The above are just my initial impressions and observations. I intend to do some testing on the weekend and will post results and piccies then. Some of the tests I intend to do are:

- compare full power output with the 580EXII. I don't have a lightmeter, so this is about all I can think of.
- test the master and slave reliability
- test the max sync speed
- have a look at the effects of the subflash
- compare the zoom spreads to the 580EXII
- see if 580EXII accessories, like better beamer, fit
- compare recycle times with the 580EXII


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troypiggo
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Jan 21, 2010 16:53 |  #2

Ok, so I did some testing today but ran out of time for anything comprehensive.

The master/slave worked well in combination with the 580EXII. Just as good as the 580EXII/430EX combination. I guess the same rules would apply that it'd be a bit hit and miss outdoors in direct sunlight, and you need direct line of sight between the master and slave.

The max sync speed was around 1/250s with my 40D and CyberSyncs. I can get around 1/320s with the 580EXII.

I don't have any photos to share with the sub-flash, but it certainly does help fill in shadows when using the bounce flash. The sub-flash can be set from 1/1 down to 1/32 power.

Recycle times were definitely a little slower than the 580EXII. I'd say the 580EXII was recycling from a full power burst around 1/2 to 2/3 the time of the Di866.

At this stage I've yet to test the full power output comparison. Not sure of the most elegant way to do this without a lightmeter. Any ideas?

Conclusion:

Fantastic value - you get nearly all the features of the 580EXII at just over half the cost. Sync speed and recycle times are a little slower than the 580EXII, and the build quality is good but not quite the same. Overall I'm pretty happy with it and would definitely recommend it. I'll be keeping it instead of buying another 580EXII.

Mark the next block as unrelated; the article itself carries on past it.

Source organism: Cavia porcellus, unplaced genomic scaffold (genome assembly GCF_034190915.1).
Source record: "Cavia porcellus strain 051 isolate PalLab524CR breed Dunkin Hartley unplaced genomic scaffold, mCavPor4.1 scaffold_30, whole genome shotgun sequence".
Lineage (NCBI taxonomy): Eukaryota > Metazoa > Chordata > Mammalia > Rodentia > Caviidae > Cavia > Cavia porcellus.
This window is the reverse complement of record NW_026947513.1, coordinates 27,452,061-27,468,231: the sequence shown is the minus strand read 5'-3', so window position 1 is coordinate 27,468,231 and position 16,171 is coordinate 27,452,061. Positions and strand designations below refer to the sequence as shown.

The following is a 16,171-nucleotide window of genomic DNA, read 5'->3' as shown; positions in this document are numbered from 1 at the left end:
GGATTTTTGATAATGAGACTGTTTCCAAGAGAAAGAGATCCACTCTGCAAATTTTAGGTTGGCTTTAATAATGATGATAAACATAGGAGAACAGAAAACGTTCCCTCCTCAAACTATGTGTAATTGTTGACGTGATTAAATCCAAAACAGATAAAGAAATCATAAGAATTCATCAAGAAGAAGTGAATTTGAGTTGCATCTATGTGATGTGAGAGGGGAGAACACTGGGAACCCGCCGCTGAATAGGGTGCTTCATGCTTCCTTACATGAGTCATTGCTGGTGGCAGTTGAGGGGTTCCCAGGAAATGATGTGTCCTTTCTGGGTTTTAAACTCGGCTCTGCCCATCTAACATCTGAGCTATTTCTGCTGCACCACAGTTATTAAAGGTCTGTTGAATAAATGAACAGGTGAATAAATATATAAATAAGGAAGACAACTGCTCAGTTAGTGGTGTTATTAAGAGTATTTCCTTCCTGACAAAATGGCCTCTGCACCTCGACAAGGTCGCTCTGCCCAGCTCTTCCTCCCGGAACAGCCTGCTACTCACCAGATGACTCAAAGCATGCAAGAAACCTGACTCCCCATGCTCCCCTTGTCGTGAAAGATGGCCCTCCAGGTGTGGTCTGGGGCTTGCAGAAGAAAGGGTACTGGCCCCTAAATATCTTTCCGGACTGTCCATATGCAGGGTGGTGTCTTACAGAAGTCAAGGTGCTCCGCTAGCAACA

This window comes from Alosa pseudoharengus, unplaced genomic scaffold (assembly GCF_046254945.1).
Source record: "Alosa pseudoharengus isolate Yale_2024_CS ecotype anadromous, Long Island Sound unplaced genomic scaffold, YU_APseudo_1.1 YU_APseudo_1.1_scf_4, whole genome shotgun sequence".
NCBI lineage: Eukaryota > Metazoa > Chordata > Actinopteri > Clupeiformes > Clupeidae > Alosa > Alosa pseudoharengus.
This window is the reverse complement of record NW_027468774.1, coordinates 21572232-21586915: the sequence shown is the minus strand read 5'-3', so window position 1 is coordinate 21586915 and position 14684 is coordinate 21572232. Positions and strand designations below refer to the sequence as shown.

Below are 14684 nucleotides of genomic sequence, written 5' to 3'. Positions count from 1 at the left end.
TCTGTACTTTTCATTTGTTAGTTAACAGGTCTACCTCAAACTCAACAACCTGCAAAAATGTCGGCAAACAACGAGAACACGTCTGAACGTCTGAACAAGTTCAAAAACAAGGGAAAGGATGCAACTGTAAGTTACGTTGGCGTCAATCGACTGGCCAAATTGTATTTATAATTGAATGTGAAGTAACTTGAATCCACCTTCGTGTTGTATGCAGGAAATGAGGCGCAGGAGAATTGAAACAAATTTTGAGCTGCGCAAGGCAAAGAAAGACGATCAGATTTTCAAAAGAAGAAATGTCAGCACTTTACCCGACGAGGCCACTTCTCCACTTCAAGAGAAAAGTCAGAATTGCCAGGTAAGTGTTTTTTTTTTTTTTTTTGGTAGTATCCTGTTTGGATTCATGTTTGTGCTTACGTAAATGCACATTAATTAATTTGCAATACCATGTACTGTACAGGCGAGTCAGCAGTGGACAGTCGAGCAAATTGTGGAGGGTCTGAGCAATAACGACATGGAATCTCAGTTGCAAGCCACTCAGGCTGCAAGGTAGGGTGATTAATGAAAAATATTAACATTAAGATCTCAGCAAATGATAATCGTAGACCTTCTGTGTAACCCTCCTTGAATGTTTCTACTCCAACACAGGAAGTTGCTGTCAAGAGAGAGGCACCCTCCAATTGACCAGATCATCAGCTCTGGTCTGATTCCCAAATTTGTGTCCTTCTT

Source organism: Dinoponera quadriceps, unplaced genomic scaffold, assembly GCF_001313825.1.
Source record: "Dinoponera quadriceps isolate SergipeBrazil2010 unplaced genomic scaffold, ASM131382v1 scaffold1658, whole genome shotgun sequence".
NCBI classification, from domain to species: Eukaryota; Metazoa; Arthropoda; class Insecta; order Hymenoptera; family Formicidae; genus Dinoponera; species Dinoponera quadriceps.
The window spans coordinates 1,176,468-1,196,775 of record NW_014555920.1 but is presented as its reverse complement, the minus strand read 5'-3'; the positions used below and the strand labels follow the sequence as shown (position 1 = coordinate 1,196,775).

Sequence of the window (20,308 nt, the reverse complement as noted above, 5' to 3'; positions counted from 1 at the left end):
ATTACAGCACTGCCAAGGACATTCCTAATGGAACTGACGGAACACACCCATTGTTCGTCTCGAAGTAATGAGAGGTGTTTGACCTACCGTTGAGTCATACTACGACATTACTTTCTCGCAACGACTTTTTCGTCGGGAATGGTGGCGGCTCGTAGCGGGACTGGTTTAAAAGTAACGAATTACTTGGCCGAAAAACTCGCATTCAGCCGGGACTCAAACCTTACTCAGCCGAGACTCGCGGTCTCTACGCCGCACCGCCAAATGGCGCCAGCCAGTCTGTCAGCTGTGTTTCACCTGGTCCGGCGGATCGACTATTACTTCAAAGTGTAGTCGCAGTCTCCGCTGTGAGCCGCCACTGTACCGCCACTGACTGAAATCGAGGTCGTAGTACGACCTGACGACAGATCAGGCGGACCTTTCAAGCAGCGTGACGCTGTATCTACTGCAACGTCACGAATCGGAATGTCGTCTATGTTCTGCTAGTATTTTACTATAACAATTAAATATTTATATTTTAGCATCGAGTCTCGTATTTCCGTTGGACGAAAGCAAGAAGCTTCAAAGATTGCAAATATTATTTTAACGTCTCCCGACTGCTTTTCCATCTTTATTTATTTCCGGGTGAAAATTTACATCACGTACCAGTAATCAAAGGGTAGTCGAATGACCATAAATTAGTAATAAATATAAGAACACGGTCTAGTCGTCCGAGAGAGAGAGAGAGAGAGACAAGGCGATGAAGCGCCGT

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themadman
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Jan 21, 2010 16:57 |  #3

Question: The 580EX II and 430EX II use a different frequency for the charging noise so the human ear cannot hear it, when older flashes, like the 40EX, has a high pitched charge up noise. Does this flash have a charge up noise?


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aerosmith9110
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Jan 21, 2010 17:03 |  #4

It does have FEB :D

and just to add if you got a canon version buy a cannon flash power pack. if you got a nikon buy the nikon flash power pack ( not the SD - 9 ).

Sub flash is a little bright even at the lowest setting ( for me ) already emailed nissin about this..


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msowsun
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Jan 21, 2010 17:11 |  #5

troypiggo wrote in post #9442661 (external link)
Things it does that the 580EX II doesn't do:

- Auto exposure mode;

The 580EX II also has Auto exposure mode.

Can the Di866 access the in-camera flash menu on Digic III and Digic IV cameras?


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troypiggo
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Jan 21, 2010 17:33 |  #6

themadman wrote in post #9442684 (external link)